Cinema, Cultural Politics, and Transnationalism in the Marcos-Brocka Philippines
Regular price $25.95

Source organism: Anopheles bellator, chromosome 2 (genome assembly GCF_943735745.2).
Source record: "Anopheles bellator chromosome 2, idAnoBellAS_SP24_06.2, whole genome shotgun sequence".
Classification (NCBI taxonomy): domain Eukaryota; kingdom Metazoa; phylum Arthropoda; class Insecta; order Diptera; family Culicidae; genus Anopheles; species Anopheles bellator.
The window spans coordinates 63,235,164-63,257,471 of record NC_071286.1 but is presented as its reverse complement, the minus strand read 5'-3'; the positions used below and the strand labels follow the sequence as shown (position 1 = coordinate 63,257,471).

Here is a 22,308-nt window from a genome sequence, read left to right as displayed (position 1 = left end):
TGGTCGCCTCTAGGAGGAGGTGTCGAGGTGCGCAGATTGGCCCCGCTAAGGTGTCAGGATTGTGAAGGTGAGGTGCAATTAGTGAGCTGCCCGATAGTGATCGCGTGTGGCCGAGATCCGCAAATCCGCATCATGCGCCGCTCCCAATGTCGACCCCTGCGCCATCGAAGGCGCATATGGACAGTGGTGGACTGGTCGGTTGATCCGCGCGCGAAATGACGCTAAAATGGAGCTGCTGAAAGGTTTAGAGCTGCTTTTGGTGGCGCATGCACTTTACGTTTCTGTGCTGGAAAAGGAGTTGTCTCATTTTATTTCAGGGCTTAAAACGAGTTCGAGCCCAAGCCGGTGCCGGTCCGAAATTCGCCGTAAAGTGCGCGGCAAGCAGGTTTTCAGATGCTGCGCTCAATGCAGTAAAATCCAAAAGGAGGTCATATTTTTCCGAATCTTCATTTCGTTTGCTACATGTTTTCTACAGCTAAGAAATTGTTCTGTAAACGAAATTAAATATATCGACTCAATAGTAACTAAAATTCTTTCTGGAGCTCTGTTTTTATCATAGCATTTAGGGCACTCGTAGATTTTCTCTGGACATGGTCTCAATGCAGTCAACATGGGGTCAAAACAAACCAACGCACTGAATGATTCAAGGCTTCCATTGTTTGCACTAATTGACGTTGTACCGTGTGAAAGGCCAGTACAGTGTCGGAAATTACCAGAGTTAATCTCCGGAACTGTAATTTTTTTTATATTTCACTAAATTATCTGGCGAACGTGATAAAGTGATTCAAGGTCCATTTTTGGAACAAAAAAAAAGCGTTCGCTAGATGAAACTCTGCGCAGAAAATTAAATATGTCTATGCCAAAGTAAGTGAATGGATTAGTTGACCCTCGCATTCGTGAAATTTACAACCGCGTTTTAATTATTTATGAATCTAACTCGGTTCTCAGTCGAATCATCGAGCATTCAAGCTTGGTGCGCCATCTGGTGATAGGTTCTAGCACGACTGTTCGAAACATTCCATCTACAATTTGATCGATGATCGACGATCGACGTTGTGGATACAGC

Using the body of works of Filipino filmmaker Lino Brocka, the book examines the relations between cinema, cultural politics, and transnationalism in the Philippines. It analyzes issues of national and Third World cinemas, as problematized in Philippine cinema. Using the tropes of the city, family, body, and sexuality, the book explores the junctures in which the nation is contested. The focus of the study is on Marcos’s nation building, and how his efforts to modernize the nation continue to reverberate in subsequent national administrations. The study is important because Brocka’s filmic engagement and critique of the Marcos politics provide the condition of possibility that allows for the dictatorship to cohere and fragment, and for 1970s and 1980s Philippine cinema to be an important receptacle and symptom of negotiations with the dictatorship, the latter allowing for the foregrounding of subversions to the state and its order. A cultural analysis of the contestation for the imagery of nation, the “nation-space,” foregrounds an impasse to the contemporary cultural turn, where culture can be integral toward the assertion of freedom in the worsening weight of intensifying neoliberalism in the historic and everyday struggle.